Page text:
#### Angular velocity profiles and torque measurements

Inside the second described Taylor-Couette system with transparent end plates, a PIV measurement system was applied. The lightsheet illuminated an azimuthal-radial plane in the mid-hight of the experiment, and the plane through the upper end was observed. The field of view was about more than one fifth of the whole gap. The measured two dimensional, time averaged, Cartesian flow field was interpolated into a cylindrical coordinate system. The tables with angular velocities are averaged over $2\pi /5$ for different radii. With the second Taylor-Couette apparatus the torque acting on the inner cylinder, $T$, was measured. This is of great interest to quantify the angular momentum transport $J_{\omega} = T / (2 \pi L \rho)$ as well as to give informations about the energy dissipation rate $\varepsilon_w$ at the inner cylinder.

Data available includes:

• Profiles of the mean angular velocity across the annular gap for a variety of combinations of inner and outer cylinder rotation rates
• Non-dimensional torque ($G = T / (2 \pi L \rho \nu^2$)) for a range of outer cylinder rotation rates (with the inner cylinder at rest)

Sample plots of selected quantities are available.

The data files can be downloaded as compressed archives, or individually from the tables below (data files are available as both plain text file and Excel spreadsheet).

The table below shows the angular velocity for different pairs of inner and outer rotation Reynolds numbers $Re_{1,2}$. In Merbold et al (2011) these are compared with the theoretical Couette flow profile

$\omega_{stationary}(r) = a + b/r^2$

with $a$ and $b$ two geometrical factors, $a = ( R_2^2 \Omega_2 - R_1^2 \Omega_1)/(R_2^2 - R_1^2)$ and $b = R_1^2 R_2^2 ( \Omega_1 - \Omega_2 ) / ( R_2^2 - R_1^2)$.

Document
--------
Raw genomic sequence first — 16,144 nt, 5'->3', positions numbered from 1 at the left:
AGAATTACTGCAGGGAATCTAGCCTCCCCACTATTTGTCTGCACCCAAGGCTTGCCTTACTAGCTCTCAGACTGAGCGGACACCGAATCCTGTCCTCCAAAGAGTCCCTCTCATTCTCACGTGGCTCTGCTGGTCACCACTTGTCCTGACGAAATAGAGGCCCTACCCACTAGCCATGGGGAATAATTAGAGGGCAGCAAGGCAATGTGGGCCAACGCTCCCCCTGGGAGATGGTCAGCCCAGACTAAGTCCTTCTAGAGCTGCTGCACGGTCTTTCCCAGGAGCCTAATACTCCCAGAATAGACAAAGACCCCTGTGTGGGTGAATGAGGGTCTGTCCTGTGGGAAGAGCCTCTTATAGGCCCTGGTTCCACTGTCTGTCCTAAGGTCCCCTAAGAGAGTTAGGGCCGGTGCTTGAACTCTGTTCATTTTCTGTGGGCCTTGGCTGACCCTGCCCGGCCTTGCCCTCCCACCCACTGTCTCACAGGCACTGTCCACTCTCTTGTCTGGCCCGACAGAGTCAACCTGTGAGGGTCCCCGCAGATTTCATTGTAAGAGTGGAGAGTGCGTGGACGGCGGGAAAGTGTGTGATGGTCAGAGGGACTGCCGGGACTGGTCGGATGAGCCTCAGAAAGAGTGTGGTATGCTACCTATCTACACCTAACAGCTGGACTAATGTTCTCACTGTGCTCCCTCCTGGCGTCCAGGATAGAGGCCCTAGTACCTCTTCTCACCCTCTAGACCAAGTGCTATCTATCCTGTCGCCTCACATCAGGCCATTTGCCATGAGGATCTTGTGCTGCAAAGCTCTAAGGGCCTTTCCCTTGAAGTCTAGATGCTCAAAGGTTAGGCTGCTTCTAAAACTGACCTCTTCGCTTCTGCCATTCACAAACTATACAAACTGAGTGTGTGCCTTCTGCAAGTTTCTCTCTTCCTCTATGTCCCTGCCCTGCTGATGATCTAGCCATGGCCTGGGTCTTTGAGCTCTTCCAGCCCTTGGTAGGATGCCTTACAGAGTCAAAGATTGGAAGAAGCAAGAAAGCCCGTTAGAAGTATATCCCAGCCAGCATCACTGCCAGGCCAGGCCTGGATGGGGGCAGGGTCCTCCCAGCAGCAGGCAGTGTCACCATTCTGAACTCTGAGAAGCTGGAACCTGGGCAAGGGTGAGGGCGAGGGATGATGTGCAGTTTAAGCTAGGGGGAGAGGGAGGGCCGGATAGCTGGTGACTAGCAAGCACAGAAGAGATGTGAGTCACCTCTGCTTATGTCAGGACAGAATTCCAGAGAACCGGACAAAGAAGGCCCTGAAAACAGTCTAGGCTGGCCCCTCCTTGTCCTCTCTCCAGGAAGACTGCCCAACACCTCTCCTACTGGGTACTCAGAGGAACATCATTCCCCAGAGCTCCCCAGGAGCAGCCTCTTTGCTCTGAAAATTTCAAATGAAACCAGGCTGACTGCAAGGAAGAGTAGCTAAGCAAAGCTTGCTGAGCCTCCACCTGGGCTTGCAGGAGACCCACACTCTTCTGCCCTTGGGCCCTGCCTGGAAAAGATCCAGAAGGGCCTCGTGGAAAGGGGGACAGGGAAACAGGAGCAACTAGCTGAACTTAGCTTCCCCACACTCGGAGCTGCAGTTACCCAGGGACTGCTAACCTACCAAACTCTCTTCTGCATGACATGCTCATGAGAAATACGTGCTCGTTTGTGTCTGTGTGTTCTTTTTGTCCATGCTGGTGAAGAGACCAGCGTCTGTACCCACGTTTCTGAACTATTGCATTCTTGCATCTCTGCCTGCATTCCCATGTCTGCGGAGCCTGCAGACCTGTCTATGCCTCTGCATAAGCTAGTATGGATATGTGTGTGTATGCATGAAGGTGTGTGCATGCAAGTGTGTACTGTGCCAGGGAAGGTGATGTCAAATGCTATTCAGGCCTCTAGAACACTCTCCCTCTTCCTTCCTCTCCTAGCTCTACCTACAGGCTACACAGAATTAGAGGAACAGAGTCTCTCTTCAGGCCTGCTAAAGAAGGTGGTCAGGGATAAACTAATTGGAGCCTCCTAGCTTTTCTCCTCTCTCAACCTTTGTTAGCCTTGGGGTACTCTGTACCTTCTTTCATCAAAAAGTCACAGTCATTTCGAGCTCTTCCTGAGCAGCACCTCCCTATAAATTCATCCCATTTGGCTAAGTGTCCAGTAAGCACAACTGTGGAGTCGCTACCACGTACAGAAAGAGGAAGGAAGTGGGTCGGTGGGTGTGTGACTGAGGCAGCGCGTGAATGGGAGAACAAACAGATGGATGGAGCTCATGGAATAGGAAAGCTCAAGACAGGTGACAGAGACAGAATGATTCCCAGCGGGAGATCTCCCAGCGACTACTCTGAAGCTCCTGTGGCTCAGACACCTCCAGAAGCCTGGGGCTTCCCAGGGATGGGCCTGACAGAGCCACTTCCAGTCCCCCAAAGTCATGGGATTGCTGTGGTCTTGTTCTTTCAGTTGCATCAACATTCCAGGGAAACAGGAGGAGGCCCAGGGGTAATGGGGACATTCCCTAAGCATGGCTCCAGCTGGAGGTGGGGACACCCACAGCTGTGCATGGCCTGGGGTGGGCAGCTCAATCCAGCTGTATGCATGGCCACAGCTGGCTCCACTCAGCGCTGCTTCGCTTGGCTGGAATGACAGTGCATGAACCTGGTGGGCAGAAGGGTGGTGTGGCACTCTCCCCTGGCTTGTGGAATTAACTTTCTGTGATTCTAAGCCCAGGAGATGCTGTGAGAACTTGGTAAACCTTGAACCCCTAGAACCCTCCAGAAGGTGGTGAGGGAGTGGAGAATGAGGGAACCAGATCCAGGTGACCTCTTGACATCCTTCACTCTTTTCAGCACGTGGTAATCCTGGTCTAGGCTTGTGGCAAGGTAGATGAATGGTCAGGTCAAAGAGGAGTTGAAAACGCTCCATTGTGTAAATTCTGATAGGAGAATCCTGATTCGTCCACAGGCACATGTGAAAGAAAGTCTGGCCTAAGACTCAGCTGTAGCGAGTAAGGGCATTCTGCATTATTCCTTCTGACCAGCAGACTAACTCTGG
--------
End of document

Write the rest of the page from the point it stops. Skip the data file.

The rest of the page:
$Re_1$ $Re_2$ File Notes
Case A $0$ $-7.7\times 10^3$ angular_velocities_a.dat
angular_velocities_a.xls
Linear stable flow
Case B $0$ $-1.5\times 10^4$ angular_velocities_b.dat
angular_velocities_b.xls
Linear stable flow
Case C $2.5\times 10^4$ $0$ angular_velocities_c.dat
angular_velocities_c.xls
Linear unstable flow
Case D $2.5\times 10^4$ $1.26\times 10^4$ angular_velocities_d.dat
angular_velocities_d.xls
Cylinders co-rotating at the Rayleigh-criterion
Case E $2.5\times 10^4$ $-4.0\times 10^4$ angular_velocities_e.dat
angular_velocities_e.xls
Linear unstable flow, counter-rotation
Case F $4.0\times 10^4$ $-4.0\times 10^4$ angular_velocities_f.dat
angular_velocities_f.xls
Linear unstable flow, counter-rotation
Case G $6.0\times 10^4$ $3.1\times 10^4$ angular_velocities_g.dat
angular_velocities_g.xls
Linear stable flow, co-rotation

The file below contains profiles of the dimensionless time averaged angular velocity $\omega / \Omega_1$ for a range of Reynolds numbers of the inner cylinder rotation, $Re_1$, with the outer cylinder at rest.

File Notes
dimensionless_angular_velocity.dat
dimensionless_angular_velocity.xls
Profiles for $Re_1 = 9376$, $13885$, $20902$, $26449$, $33202$, $42390$, $51445$, $60877$

The file below contains the dimensionless torque $G = T/(2 \pi L \rho \nu^2$) for a range of outer rotation Reynolds numbers, $Re_2$, while inner cylinder is at rest.

File Notes
dimensionless_torque.dat
dimensionless_torque.xls
Dimensionless torque for $35524 \le Re_2 \le 78942$
1. Merbold, S., Fisher, S., Egbers, C. (2011). Torque scaling in Taylor-Couette flow - an experimental investigation. Journal of Physics: Conference Series, Vol. 318, p. 082017.

#### Acknowledgements

The authors gratefully acknowledge the financial support for their research work from the German Science Foundation (DFG), Germany, FOR 1182 - DFG Research Group: Transport and Coherent Structures in Turbulent Rayleigh-Bénard, Taylor-Couette and Pipe Flows.

Indexed data:

case089 (dbcase, confined_flow)
case089
titleTorque Scaling in Taylor-Couette Flow
authorMerbold, Fischer, Egbers
year2011
typeEXP
flow_tagaxisymmetric